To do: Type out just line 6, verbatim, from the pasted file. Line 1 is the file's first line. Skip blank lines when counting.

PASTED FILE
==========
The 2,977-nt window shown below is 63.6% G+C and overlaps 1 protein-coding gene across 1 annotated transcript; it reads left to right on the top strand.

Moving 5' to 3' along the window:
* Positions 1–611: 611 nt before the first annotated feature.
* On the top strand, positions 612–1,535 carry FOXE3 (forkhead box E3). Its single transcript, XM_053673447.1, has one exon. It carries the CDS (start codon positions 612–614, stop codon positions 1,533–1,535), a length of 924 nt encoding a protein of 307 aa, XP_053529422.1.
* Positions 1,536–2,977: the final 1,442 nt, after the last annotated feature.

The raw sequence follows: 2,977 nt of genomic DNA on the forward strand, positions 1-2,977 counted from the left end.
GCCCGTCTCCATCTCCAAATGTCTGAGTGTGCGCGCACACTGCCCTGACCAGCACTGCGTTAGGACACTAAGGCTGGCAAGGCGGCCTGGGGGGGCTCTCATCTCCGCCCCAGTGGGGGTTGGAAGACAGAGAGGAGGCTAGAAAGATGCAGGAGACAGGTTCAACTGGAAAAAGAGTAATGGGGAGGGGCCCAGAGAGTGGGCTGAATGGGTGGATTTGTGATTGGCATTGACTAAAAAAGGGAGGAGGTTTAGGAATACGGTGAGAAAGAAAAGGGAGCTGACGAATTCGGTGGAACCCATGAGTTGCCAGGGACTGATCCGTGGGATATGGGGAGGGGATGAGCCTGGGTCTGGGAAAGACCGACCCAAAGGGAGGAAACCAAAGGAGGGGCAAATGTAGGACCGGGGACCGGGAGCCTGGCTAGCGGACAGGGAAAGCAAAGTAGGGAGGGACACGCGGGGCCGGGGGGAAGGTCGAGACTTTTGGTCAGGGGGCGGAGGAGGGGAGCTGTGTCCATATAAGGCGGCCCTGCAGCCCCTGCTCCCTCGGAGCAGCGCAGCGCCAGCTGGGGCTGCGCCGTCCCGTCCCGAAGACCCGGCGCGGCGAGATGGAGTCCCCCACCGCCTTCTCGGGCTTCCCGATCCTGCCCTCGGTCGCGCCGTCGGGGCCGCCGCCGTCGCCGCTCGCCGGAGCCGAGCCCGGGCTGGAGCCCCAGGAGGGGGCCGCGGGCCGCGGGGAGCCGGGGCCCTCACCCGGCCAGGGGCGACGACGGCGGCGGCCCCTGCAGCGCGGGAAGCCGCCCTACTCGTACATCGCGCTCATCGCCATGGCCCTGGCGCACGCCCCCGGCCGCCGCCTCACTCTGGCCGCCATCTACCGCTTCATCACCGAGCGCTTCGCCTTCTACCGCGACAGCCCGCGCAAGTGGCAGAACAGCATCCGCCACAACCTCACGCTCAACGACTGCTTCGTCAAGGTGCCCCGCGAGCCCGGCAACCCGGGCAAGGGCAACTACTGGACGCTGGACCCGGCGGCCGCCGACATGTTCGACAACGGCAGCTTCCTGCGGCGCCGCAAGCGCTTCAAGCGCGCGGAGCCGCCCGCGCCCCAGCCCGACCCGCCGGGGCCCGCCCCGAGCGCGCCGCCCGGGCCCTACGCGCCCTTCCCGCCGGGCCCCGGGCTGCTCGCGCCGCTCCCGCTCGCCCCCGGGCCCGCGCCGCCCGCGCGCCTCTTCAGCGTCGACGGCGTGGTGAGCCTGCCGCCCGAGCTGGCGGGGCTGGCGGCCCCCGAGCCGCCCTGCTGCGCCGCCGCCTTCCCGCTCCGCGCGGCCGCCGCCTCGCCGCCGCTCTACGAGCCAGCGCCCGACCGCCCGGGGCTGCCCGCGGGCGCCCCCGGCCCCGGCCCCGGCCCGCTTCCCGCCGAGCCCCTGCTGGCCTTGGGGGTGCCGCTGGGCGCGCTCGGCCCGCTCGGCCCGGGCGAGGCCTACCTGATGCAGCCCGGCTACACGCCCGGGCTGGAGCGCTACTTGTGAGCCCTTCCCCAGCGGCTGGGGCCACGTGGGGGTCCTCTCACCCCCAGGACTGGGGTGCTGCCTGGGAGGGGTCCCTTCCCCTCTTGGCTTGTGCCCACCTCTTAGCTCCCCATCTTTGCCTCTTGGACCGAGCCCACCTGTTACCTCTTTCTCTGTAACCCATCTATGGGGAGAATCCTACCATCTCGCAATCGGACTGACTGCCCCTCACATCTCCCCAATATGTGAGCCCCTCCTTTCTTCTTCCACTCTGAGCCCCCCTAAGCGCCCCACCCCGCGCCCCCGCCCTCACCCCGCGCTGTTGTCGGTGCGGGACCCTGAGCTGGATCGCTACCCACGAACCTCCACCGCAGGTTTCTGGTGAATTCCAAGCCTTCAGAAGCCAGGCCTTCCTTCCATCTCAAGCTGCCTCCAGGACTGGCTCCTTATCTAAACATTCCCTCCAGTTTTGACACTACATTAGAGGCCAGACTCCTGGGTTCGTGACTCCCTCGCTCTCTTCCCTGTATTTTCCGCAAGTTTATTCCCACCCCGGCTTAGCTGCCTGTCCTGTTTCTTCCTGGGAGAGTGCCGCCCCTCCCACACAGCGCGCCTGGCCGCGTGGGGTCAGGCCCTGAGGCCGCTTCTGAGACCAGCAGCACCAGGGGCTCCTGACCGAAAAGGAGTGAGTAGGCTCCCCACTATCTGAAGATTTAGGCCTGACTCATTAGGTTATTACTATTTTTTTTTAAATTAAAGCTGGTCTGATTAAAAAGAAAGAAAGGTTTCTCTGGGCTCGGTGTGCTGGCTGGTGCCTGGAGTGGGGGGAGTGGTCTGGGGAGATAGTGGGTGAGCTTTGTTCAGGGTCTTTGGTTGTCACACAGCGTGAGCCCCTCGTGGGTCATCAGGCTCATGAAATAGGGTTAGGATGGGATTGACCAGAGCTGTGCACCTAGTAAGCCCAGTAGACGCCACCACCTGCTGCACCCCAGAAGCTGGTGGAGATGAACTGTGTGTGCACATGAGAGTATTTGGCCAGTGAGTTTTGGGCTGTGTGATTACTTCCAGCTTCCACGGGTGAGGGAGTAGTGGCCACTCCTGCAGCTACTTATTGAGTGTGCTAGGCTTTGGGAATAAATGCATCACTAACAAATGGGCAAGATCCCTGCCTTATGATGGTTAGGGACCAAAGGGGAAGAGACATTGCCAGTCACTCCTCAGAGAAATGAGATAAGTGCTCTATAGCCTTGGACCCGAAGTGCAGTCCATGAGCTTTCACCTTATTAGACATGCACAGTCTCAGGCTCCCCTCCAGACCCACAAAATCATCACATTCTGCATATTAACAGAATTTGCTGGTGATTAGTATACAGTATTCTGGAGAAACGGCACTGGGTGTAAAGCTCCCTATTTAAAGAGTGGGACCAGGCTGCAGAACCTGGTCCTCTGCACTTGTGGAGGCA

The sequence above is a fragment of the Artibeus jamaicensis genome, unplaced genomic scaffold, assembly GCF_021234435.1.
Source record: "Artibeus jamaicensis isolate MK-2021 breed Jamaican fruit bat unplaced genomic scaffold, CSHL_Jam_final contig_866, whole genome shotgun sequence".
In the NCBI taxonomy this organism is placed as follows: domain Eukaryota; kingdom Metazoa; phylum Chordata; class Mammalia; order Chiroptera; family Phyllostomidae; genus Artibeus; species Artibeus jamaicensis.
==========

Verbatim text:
The raw sequence follows: 2,977 nt of genomic DNA on the forward strand, positions 1-2,977 counted from the left end.